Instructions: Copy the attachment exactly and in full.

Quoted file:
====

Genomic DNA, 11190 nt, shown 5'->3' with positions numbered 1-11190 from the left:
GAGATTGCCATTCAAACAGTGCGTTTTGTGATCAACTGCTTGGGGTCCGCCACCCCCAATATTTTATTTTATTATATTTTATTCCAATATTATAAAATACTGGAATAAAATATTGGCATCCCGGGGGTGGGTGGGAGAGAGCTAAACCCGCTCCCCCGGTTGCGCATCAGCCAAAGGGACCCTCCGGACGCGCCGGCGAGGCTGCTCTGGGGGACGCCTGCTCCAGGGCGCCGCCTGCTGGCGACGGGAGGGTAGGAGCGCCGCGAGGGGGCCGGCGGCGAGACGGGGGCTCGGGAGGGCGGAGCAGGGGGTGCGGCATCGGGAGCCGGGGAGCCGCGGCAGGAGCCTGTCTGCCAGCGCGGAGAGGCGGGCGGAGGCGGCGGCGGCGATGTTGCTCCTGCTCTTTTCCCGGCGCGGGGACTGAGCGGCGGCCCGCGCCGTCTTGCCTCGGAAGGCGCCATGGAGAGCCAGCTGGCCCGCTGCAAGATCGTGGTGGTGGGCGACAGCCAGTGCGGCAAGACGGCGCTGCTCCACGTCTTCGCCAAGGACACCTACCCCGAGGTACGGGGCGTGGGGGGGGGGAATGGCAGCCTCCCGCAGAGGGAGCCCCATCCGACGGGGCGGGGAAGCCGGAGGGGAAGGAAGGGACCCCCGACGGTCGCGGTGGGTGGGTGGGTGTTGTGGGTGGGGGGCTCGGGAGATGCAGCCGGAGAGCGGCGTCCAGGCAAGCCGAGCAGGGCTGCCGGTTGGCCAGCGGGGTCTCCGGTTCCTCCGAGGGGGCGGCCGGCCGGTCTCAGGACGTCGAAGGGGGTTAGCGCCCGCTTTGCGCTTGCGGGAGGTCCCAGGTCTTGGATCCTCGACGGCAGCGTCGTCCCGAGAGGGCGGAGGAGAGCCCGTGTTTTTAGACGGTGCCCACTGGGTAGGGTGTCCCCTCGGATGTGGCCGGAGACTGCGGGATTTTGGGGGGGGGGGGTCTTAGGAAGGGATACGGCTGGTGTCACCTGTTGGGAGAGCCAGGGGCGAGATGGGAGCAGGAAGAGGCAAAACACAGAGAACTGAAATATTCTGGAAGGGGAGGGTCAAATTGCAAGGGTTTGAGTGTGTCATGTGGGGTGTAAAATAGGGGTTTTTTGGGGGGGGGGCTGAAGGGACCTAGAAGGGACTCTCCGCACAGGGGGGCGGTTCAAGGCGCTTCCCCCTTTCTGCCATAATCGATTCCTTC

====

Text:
Genomic DNA, 11190 nt, shown 5'->3' with positions numbered 1-11190 from the left:
GAGATTGCCATTCAAACAGTGCGTTTTGTGATCAACTGCTTGGGGTCCGCCACCCCCAATATTTTATTTTATTATATTTTATTCCAATATTATAAAATACTGGAATAAAATATTGGCATCCCGGGGGTGGGTGGGAGAGAGCTAAACCCGCTCCCCCGGTTGCGCATCAGCCAAAGGGACCCTCCGGACGCGCCGGCGAGGCTGCTCTGGGGGACGCCTGCTCCAGGGCGCCGCCTGCTGGCGACGGGAGGGTAGGAGCGCCGCGAGGGGGCCGGCGGCGAGACGGGGGCTCGGGAGGGCGGAGCAGGGGGTGCGGCATCGGGAGCCGGGGAGCCGCGGCAGGAGCCTGTCTGCCAGCGCGGAGAGGCGGGCGGAGGCGGCGGCGGCGATGTTGCTCCTGCTCTTTTCCCGGCGCGGGGACTGAGCGGCGGCCCGCGCCGTCTTGCCTCGGAAGGCGCCATGGAGAGCCAGCTGGCCCGCTGCAAGATCGTGGTGGTGGGCGACAGCCAGTGCGGCAAGACGGCGCTGCTCCACGTCTTCGCCAAGGACACCTACCCCGAGGTACGGGGCGTGGGGGGGGGGAATGGCAGCCTCCCGCAGAGGGAGCCCCATCCGACGGGGCGGGGAAGCCGGAGGGGAAGGAAGGGACCCCCGACGGTCGCGGTGGGTGGGTGGGTGTTGTGGGTGGGGGGCTCGGGAGATGCAGCCGGAGAGCGGCGTCCAGGCAAGCCGAGCAGGGCTGCCGGTTGGCCAGCGGGGTCTCCGGTTCCTCCGAGGGGGCGGCCGGCCGGTCTCAGGACGTCGAAGGGGGTTAGCGCCCGCTTTGCGCTTGCGGGAGGTCCCAGGTCTTGGATCCTCGACGGCAGCGTCGTCCCGAGAGGGCGGAGGAGAGCCCGTGTTTTTAGACGGTGCCCACTGGGTAGGGTGTCCCCTCGGATGTGGCCGGAGACTGCGGGATTTTGGGGGGGGGGGGTCTTAGGAAGGGATACGGCTGGTGTCACCTGTTGGGAGAGCCAGGGGCGAGATGGGAGCAGGAAGAGGCAAAACACAGAGAACTGAAATATTCTGGAAGGGGAGGGTCAAATTGCAAGGGTTTGAGTGTGTCATGTGGGGTGTAAAATAGGGGTTTTTTGGGGGGGGGGCTGAAGGGACCTAGAAGGGACTCTCCGCACAGGGGGGCGGTTCAAGGCGCTTCCCCCTTTCTGCCATAATCGATTCCTTC